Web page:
As is obvious, his Omphalocele has made it possible for his comparatively soaring alms. He makes sure that this protruding organ is displayed well and ample sympathy can be earned. Flies sitting on it throughout the day make him infection prone and we don’t know what more disease has been developed due to this.
Prior talking to him I wondered if he is also a member of the so called beggar’s racket which again is an open business for some unscrupulous lot.
I was in fact finicky in touching this topic but digging the matter has revealed a much bitter truth – A foiled fate at Akbar’s disposal. His future is too far away. What prevails to infinity is the materialistic gain in part of his parents or the medical institutes or should I refer to as ace business houses.
An age where whole of India is making news and views for Right to Education, we have one here with no kind of reach and motivation. What could be deduced about his destiny or many others like him definitely jolts our souls but these jolts cannot be possibly implemented in mending the future of this boy.

Sunday, June 13, 2010

Stripping Our Assets?


Talking about Assam can bring many pictures to one’s mind however, for those who have visited this region will surely relate it to as abode of beauty. Being a native of this land I have much shared about its enchanting beauty. Nature has enormously showered its blessings with mountains, rivers, hills, flora & fauna and above all the rich heritage.
BUT, maybe not for long the mystic land will continue to be so. This land might gradually cease to be a poet’s dream. The resources here are in abundance but, its proper utilization has been in question ever since.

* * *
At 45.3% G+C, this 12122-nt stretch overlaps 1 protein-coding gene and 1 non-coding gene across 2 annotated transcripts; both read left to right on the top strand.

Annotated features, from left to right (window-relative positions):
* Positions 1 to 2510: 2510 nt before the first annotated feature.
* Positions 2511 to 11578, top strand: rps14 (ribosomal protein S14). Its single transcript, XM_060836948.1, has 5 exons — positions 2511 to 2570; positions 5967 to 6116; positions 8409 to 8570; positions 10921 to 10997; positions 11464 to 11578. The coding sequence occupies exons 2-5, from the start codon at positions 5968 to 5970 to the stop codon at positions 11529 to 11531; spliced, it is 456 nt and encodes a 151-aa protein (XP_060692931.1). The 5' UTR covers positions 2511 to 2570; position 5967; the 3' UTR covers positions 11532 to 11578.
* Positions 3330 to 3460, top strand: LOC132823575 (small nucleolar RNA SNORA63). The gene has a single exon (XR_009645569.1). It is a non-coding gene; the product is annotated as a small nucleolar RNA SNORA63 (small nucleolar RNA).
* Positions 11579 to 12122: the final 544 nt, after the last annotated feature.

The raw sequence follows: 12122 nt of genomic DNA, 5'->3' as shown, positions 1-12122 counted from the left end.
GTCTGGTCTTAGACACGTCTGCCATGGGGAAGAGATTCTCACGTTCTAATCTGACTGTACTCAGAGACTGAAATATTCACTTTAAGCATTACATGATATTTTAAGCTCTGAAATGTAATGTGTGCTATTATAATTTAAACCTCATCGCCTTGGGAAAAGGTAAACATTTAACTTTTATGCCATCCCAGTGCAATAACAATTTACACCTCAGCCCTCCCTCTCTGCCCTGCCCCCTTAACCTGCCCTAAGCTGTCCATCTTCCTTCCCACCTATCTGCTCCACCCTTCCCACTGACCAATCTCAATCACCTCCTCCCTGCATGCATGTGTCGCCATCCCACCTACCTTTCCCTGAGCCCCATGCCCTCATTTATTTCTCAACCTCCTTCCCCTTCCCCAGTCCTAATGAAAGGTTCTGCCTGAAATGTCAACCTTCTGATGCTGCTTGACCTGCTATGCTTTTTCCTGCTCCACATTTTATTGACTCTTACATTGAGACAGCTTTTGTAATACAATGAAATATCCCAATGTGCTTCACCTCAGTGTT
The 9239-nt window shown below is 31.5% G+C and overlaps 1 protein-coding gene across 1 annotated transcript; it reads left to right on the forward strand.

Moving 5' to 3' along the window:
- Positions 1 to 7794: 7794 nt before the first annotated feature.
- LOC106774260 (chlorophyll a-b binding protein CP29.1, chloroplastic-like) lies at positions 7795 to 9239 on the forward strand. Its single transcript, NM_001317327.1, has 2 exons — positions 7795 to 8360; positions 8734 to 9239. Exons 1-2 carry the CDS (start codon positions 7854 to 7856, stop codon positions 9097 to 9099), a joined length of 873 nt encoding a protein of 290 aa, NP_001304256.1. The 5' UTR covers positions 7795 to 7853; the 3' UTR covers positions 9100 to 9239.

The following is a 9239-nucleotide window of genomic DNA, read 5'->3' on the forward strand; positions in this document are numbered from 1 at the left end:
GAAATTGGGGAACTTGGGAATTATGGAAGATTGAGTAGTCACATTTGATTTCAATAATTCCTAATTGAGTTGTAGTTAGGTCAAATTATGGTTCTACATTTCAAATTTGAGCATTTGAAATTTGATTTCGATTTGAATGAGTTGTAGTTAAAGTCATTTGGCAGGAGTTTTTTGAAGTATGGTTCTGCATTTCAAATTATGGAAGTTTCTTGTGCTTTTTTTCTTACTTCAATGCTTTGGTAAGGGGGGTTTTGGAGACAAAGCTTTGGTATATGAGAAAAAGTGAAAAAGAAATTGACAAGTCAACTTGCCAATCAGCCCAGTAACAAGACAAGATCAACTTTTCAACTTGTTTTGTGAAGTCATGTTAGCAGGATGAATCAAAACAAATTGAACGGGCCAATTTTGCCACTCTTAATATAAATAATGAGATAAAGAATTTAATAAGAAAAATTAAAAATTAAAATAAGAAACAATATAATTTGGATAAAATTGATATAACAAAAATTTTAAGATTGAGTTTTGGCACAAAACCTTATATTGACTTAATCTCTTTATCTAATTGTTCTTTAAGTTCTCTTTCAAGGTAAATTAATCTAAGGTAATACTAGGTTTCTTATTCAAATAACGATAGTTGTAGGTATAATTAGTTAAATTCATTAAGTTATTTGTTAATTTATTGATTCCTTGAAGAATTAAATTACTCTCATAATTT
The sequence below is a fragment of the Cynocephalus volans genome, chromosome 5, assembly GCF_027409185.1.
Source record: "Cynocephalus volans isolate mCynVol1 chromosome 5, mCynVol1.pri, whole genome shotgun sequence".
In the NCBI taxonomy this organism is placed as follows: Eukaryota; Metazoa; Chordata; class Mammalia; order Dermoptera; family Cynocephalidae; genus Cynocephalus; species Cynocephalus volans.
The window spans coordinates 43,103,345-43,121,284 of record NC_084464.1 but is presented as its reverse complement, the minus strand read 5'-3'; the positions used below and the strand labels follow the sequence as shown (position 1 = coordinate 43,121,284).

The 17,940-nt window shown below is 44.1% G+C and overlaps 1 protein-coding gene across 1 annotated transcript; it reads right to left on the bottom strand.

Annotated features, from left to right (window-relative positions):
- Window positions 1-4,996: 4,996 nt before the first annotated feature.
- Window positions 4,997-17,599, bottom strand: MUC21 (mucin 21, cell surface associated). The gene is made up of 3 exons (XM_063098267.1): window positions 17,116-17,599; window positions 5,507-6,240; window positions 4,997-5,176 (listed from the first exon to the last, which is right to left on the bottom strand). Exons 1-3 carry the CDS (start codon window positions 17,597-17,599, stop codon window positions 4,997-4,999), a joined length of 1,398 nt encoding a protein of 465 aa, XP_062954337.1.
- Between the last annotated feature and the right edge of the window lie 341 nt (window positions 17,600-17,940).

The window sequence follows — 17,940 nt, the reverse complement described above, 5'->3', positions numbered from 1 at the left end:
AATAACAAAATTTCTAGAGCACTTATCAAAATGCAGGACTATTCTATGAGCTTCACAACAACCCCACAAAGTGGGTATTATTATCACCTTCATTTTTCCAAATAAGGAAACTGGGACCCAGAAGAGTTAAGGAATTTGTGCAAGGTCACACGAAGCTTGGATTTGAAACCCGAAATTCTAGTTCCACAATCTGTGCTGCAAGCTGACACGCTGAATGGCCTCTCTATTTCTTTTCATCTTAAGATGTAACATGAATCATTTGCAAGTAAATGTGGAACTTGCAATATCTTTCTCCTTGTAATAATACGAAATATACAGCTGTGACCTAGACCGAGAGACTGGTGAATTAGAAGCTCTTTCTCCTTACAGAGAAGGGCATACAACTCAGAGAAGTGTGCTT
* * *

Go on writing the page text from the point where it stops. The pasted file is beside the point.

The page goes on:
Development has definitely taken place in the region. But here is something which is not acceptable in the name of development. The environment of the Northern bank of Guwahati is being challenged by the vested interested of a leading cement brand named Topcem. Recently it has been in news that this said company has acquired a huge plot and sought permission to come up with a cement plant. This has faced strong opposition from the locals and the matter is being addressed to Union Minister of State (Independent Charge) for Environment and Forests Jairam Ramesh. Further enquiry is going on though the concerned authority has been trying to convince the use of modern technology to reduce environmental hazards. Whatever be the technology, it cannot stop the emission of hazardous pollutants that arises from a cement plant.
The tract of land for the proposed cement factory is surrounded by a number of educational institutions including IIT Guwahati, Kamrup District Civil Hospital and also some other offices. North of Guwahati is also known for its historical relevance which is now put to stake. This area on the banks of river Brahmaputra is densely populated and also home for cultural heritage.
Not getting into depth though it cannot be ignored either, it is well understood how the environmental license will be acquired. Sadly, in the name of development the natural bounty will be tampered. Health of the people and the flora and fauna will be facing danger. Even the cultural legacy might be affected at some point of time. No doubt the locals will be accommodated as lower grade employees but the big bite will be the diet of someone sitting far away in luxurious offices. Once the production starts, as a standard practice by such companies, they will not take responsibility of so many adversities that they prepare to bring along with production of cement.
This objection should be treated big. It is a move to save our land, a call to retain its natural beauty. We need to oppose this lest we feel stripped and deprived of our age old assets. With this aspect of development, our coming generations will never see the land as we do. They will be bereft of living in a green land. The world will never again remember Assam for its beauty.